Practical strategies fill the book, from small external organisational
changes to sensible service patterns - "Churches with a good service pattern do
better than those without."
Even job advertisements come under scrutiny: experience shows that when an
advert is well framed and stands out, quality candidates do apply, but many
advertisements are still saying: "This is the parish of X, we want a nice new
vicar." It is an unpalatable fact that "less desirable churches in the North
and Midlands can take years to attract a single candidate".
He does not blame the clergy - many with working spouses are less mobile -
but muses that it does "still seem slightly remiss of God to be calling all the
clergy to the South and too few to the North".
In his own diocese, the new "Going for Growth" slogan is modelled on the
success of Wakefield in designating itself "the missionary diocese of Wakefield"
. "It was much derided in other dioceses, but clearly attracts quite a group of
talented young clergy. You can see it in the attendance trends; it comes up
clearly in the Wakefield statistics," he observes.
"I think we're beginning to enter a new era where what attracts the clergy
is also what most of the churches need - someone to be a leader in mission, who
sees the job as being the leader of a missionary Church rather than a
Christendom pastoral model. Where we've been doing that, we've been getting
some decent lists of quality candidates."
He owns to having a very strong sense of God's infinite creativity when he
looks at a church congregation, and an awareness that every church is
unique. There are no templates. "It would demean churches and demean God if I
were to say: 'Oh, this is a Type 3B and this is a list of things that Type 3B
churches have to do.' It ain't like that," he says with conviction.
"I think my technique is to listen hard, think and pray, share some general
stuff with a church, and then say: 'You might like to think about this list of
questions. Then it's over to you - it's between you and God now, what's right
for you at this time.' To diagnose too quickly is arrogance."
God honours the resolve, he believes, of those who refuse to lie down and
resign themselves to the way things have been going, and who want to extend God
's kingdom by growing the Church. And the heart of being an Anglican, he says,
is: "We're here for everybody. We're not just one narrow segment, we're not a
sect. If we are here for everybody in a multicultural world, we must be
multicultural in what we do."
Ultimately, his aim with The Road to Growth is to "help transform
fragile signs of hope for the Church into a solid road to growth". Archdeacon
Jackson warns in conclusion: "The road to growth is unglamorous. The gradient
is undulating, and the view ahead winds only slightly uphill. It is a long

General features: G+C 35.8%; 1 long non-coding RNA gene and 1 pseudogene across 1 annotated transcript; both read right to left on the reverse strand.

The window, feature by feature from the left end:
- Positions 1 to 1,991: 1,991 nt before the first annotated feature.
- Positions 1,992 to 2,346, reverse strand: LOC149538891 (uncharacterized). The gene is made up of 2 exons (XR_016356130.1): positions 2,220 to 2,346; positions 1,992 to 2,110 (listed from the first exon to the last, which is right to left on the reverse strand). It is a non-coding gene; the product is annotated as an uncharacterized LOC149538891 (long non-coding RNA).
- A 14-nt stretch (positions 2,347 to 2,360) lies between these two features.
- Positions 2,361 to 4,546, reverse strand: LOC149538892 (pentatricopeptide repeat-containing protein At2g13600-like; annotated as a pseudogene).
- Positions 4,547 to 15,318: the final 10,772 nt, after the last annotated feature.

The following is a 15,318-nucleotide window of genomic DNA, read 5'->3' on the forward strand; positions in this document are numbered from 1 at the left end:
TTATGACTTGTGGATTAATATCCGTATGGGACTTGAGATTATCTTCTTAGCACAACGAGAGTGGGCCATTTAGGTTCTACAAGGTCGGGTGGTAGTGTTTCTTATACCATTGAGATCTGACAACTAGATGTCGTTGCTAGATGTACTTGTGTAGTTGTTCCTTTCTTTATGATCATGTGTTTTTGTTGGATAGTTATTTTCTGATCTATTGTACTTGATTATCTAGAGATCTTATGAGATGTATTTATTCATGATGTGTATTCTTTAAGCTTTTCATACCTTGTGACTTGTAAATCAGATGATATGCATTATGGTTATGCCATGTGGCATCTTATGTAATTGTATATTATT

road, not for the impatient quick-fix merchants.
"Not many of us are athletes - we may be spiritually fit enough to walk, but
we are a bit arthritic for running. We are dragging heavy weights of
institutional and heritage burdens, of creaking organisational systems and
world-weariness behind us. We have been ridiculed and written off. We squabble
among ourselves about the direction we should take.
"Yet, miraculously, we remain in every place and are gaining ground in many.
The survival of the Church of England in every locality, and its moving forward
in many, is living proof of the existence and power of God."
The Road to Growth: Towards a thriving church by Bob Jackson, Church
House Publishing, £12.99, 0-7151-4073-6, CT Bookshop £11.70.
Halting decline: Back to Church Sunday is one initiative, taken by
churches in Manchester, to encourage people to return
"The most important good practice for the growth of the Church is to allow
God to do his work. Jesus will draw all manner of people to himself through
being lifted up on the cross. It may be a folly to some and a stumbling block
to others, but to those whom God has called, it is the power and the wisdom of
God. Churches that promote and advertise themselves, while keeping Jesus in the
background for fear he will put people off, or because they are not quite sure
of him themselves, or because the buildings, the music, and the traditions form
the limit of their interest, have got the whole thing the wrong way round.
Usually it is Jesus who attracts people and the Church that puts them off."
Eight changes that lead
1) Planting congregations
2) Worship less formal, more relaxed; better music
3) Better provision for children and young people (family services, better
groups, paid staff)
4) Improving welcome and integration - front door
5) Better small groups and pastoral care - back door
6) Regular use of evangelism courses as part of an evangelism and
7) More lay involvement in leadership
8) Improvements to buildings
Taken from The Road to Growth